One of the ugliest stories around esports from 2019 is likely making a comeback in 2021.
Riot Games is once again looking to force plaintiffs in the company’s ongoing gender discrimination lawsuit into arbitration. This legal tactic by Riot led to the mass walkouts in the company in 2019.
Due to previously signed agreements, some of the plaintiffs involved in the case will be forced into private arbitration with Riot. It is unclear how many of the plaintiffs will be impacted by this and what impact it could have on the case as a whole. The case will still see a courtroom, but this will likely be a major boon to Riot as it seeks to pay out as little money as possible to the plaintiffs.
News from hearing on the Riot Games gender discrimination case today: Because of signed arbitration agreements, claims brought by some plaintiffs must be arbitrated privately. One plaintiff’s claims (+ potentially on behalf of class) can go to court. This is re: lawyer statement
— Cecilia D’Anastasio (@cecianasta) January 25, 2021
Riot Games was the subject of a scathing expose published by Kotaku in 2018. The report detailed systemic issues within the company ranging from a refusal to hire women into leadership positions to a “bro culture” at Riot that saw executives farting in employees’ faces during meetings, among other offenses.
Riot agreed to pay $10 million to the plaintiffs in 2019, but the settlement faced an objection from the California Department of Fair Employment and Housing which stated that the company should be paying out up to $400 million based on its own investigation. The agency also blasted the non-monetary terms of the settlement, stating “no enforceable changes to employment policies, at a company alleged to be rife with sexism, are part of the settlement.” Riot contested the agency’s claims.
A month later, the plaintiffs withdrew their motion for a settlement and hired new representation in Harrison, who rose to fame during the #MeToo movement by bringing cases against the Weinstein Company.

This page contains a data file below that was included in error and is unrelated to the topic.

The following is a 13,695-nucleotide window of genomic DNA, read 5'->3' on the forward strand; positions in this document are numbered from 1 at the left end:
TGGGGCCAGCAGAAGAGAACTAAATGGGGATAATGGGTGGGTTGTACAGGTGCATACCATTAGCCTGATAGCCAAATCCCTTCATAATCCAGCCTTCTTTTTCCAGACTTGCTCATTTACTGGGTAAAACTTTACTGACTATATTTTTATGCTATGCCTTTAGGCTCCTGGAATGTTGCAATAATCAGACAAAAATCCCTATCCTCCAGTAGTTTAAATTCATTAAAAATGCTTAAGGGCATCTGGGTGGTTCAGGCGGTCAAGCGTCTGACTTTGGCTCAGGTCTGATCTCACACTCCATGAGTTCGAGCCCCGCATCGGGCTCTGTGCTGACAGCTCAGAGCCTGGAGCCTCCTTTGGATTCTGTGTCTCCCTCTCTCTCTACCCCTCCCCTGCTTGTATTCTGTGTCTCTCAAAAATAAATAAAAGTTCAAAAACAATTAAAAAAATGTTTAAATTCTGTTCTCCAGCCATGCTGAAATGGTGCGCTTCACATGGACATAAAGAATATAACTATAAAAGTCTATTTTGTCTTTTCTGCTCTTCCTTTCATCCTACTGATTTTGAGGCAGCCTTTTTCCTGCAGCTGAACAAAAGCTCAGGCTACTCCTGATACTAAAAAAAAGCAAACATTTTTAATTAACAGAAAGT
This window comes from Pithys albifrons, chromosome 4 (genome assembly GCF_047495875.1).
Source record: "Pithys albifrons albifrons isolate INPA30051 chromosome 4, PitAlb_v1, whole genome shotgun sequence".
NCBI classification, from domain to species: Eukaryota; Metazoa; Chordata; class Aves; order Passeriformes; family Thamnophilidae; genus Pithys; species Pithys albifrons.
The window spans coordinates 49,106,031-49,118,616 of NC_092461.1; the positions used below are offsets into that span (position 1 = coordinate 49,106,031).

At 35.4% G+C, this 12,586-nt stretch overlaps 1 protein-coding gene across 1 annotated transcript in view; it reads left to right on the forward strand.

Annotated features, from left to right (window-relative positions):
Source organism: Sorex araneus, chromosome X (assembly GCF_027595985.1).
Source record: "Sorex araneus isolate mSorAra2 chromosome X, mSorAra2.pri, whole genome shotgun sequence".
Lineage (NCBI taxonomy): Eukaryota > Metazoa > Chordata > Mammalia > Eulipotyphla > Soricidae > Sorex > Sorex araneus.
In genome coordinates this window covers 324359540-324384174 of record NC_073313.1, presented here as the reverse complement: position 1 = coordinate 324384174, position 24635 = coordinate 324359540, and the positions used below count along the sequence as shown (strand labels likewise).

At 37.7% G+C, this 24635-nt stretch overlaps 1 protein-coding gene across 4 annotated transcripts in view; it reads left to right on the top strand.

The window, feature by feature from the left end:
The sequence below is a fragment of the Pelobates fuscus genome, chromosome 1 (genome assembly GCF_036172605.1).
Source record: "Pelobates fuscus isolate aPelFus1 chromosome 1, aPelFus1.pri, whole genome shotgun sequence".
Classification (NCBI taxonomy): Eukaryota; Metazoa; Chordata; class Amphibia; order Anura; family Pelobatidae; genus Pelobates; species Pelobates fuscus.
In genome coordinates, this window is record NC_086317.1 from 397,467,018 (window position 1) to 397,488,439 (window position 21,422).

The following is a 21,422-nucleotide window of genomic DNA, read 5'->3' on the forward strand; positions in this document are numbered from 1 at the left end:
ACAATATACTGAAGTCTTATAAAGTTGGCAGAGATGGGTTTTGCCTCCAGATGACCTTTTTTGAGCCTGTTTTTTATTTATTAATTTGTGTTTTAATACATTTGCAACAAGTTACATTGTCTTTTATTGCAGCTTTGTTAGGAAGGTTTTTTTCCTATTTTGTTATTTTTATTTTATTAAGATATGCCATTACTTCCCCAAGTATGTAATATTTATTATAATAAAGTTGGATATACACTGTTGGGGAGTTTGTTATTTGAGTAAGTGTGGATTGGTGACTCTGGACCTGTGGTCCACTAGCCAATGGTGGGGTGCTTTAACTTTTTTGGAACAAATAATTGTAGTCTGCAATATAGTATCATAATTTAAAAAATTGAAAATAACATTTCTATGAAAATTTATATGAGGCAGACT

Public backlash is likely and another employee walkout is a real possibility for Riot Games with this latest attempt to force arbitration. While that’s certainly not ideal for the company, it may be an easier pill to swallow than the potential of a nine-figure payout in the case.
In a case like this between a large company and its past and present employees, arbitration tends to heavily favor the company. Class action lawsuits allow multiple parties to come together in order to take on a larger entity on more even footing, but arbitration undermines that by effectively forcing individuals into one-on-one negotiations with the company.
Though the individuals in the case would likely still see a settlement of some kind, odds are it would allow Riot Games to pay out much less money in total.
“Now that Riot knows it can’t settle the case on the cheap, it wants to force Riot women into arbitration, preventing the women from fighting together as a group against the company…If Riot succeeds, it will pay a private judge huge amounts of money to decide the fate of the women’s claims, and all that will happen in secret, with Riot’s discriminatory conduct hidden from the public,” plaintiffs’ counsel Genie Harrison said.